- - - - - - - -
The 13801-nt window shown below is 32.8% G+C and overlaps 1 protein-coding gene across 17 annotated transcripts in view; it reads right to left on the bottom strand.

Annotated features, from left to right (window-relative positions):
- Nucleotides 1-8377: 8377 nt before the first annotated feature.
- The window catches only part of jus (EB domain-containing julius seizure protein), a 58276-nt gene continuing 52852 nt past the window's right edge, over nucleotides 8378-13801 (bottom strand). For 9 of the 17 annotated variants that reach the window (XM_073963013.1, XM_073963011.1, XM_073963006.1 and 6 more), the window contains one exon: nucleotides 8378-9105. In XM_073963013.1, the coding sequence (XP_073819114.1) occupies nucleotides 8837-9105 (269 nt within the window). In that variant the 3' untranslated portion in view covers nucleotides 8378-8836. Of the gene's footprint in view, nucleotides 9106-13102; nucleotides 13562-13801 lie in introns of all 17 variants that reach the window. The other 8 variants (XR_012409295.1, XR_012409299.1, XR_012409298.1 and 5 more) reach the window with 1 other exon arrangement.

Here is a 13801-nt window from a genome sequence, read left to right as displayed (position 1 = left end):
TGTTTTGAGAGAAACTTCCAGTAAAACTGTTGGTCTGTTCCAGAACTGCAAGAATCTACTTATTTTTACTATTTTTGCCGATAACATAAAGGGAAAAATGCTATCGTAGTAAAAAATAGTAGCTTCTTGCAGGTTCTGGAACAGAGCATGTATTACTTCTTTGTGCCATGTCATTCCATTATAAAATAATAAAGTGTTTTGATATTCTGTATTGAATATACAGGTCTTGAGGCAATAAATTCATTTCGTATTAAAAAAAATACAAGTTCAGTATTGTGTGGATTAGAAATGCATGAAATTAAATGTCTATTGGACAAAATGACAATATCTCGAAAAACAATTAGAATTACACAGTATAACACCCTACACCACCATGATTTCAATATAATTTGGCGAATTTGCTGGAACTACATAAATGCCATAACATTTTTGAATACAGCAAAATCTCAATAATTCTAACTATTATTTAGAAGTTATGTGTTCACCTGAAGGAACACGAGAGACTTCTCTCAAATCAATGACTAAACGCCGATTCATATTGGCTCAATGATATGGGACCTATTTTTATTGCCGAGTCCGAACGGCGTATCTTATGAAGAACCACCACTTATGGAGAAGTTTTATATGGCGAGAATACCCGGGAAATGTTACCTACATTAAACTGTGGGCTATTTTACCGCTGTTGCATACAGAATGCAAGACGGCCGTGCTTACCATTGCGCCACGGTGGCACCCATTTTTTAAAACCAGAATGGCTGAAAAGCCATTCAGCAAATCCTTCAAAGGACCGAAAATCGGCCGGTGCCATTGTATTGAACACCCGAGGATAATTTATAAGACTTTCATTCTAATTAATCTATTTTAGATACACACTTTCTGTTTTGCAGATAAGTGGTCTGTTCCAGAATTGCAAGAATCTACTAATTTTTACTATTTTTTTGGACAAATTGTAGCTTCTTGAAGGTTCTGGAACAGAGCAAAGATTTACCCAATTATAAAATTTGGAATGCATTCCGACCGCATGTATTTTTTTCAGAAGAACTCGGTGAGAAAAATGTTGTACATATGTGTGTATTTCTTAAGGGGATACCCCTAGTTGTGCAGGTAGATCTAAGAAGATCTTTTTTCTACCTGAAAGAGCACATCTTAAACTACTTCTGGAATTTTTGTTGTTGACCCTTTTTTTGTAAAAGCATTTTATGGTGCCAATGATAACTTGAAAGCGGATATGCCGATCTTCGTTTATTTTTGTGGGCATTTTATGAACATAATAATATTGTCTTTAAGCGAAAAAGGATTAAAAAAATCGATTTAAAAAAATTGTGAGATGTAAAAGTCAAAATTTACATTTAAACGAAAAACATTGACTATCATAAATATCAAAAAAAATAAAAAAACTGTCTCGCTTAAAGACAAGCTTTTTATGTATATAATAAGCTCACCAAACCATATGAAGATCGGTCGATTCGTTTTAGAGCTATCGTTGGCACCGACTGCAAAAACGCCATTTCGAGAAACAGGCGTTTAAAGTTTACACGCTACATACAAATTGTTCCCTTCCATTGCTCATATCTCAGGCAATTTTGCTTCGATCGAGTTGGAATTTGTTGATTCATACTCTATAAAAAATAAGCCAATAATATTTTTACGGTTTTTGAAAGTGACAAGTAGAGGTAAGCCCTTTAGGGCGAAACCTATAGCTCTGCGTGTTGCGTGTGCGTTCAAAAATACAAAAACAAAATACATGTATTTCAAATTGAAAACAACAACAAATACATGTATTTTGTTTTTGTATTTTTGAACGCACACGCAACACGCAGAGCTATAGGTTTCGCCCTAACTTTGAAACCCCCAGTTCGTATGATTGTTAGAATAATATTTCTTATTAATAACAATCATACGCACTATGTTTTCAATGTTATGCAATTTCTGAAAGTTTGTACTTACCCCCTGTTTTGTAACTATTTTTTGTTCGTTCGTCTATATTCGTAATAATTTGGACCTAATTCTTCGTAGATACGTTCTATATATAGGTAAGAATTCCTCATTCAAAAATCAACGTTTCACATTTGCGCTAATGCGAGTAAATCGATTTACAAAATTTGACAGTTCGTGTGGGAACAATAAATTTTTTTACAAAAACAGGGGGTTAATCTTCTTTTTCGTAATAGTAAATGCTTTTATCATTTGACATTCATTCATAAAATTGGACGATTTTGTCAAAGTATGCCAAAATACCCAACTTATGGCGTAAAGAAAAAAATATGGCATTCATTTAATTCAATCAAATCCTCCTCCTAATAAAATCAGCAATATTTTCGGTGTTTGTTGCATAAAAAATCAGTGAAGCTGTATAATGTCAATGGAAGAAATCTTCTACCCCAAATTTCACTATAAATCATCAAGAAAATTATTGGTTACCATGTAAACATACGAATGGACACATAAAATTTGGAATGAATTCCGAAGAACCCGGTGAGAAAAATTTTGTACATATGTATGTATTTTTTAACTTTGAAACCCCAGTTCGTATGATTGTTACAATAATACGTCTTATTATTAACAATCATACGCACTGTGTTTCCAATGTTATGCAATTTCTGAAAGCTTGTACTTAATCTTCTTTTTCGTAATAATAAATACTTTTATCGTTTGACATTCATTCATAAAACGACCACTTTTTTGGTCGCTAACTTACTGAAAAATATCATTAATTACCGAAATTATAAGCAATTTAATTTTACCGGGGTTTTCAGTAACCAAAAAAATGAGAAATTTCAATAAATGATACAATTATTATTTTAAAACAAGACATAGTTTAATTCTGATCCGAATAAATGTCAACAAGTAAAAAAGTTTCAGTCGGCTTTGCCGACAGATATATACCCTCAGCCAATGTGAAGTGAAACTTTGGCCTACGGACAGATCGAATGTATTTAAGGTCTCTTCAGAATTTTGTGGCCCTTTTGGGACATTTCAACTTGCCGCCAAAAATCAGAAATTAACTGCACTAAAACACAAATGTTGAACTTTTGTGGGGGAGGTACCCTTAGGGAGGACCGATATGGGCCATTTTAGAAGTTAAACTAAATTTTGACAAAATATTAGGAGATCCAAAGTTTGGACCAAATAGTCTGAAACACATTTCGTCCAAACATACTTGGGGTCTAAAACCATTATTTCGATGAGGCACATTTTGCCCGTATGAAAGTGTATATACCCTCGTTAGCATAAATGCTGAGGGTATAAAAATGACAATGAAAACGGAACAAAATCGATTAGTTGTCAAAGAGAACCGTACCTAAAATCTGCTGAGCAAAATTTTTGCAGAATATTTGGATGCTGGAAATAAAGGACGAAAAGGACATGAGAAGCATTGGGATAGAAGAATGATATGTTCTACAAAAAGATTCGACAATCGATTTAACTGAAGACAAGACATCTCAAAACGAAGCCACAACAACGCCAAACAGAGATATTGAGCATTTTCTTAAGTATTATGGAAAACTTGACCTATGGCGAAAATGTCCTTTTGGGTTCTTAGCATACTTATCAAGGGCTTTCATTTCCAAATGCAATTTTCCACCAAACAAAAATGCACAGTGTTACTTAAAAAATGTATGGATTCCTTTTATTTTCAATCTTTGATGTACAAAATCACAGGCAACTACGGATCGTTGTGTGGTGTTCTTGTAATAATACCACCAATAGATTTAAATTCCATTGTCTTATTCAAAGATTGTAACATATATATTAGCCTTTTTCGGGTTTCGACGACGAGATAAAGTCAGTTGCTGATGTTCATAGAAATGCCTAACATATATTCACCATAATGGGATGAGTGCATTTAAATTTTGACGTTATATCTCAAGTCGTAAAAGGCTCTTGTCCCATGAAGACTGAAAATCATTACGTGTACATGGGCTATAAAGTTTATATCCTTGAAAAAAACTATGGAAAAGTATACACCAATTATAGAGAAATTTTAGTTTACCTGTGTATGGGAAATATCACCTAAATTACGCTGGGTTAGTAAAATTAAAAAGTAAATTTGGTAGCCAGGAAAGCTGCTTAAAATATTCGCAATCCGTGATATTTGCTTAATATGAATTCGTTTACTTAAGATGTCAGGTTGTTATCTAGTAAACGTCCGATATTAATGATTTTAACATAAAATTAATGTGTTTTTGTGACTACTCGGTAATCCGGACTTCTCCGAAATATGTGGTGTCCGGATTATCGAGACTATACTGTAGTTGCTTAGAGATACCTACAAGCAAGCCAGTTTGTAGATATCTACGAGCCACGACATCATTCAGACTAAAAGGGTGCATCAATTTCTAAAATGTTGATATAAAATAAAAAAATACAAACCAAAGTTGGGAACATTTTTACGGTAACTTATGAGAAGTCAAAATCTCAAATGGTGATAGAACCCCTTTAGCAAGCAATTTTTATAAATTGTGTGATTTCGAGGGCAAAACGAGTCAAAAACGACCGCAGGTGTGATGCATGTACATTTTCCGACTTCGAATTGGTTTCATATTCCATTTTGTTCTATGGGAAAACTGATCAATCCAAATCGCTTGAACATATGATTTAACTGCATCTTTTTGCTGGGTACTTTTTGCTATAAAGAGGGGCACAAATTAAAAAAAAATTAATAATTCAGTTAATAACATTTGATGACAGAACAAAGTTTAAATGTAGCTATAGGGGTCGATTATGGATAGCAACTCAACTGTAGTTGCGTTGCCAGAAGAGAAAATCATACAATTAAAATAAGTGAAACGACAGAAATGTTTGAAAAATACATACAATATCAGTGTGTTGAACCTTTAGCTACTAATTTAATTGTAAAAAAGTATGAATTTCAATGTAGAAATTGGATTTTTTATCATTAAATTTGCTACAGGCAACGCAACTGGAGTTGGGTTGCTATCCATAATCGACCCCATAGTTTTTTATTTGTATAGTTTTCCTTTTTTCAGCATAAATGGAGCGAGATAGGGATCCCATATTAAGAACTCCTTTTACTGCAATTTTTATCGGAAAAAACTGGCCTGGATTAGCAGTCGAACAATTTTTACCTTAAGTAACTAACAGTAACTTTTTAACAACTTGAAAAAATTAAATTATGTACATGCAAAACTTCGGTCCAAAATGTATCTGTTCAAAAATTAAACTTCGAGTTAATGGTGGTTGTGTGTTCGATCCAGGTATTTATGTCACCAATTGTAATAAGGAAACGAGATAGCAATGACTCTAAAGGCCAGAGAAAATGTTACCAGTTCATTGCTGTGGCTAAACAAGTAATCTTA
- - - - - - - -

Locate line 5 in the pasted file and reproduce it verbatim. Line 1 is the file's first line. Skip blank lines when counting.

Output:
Here is a 13801-nt window from a genome sequence, read left to right as displayed (position 1 = left end):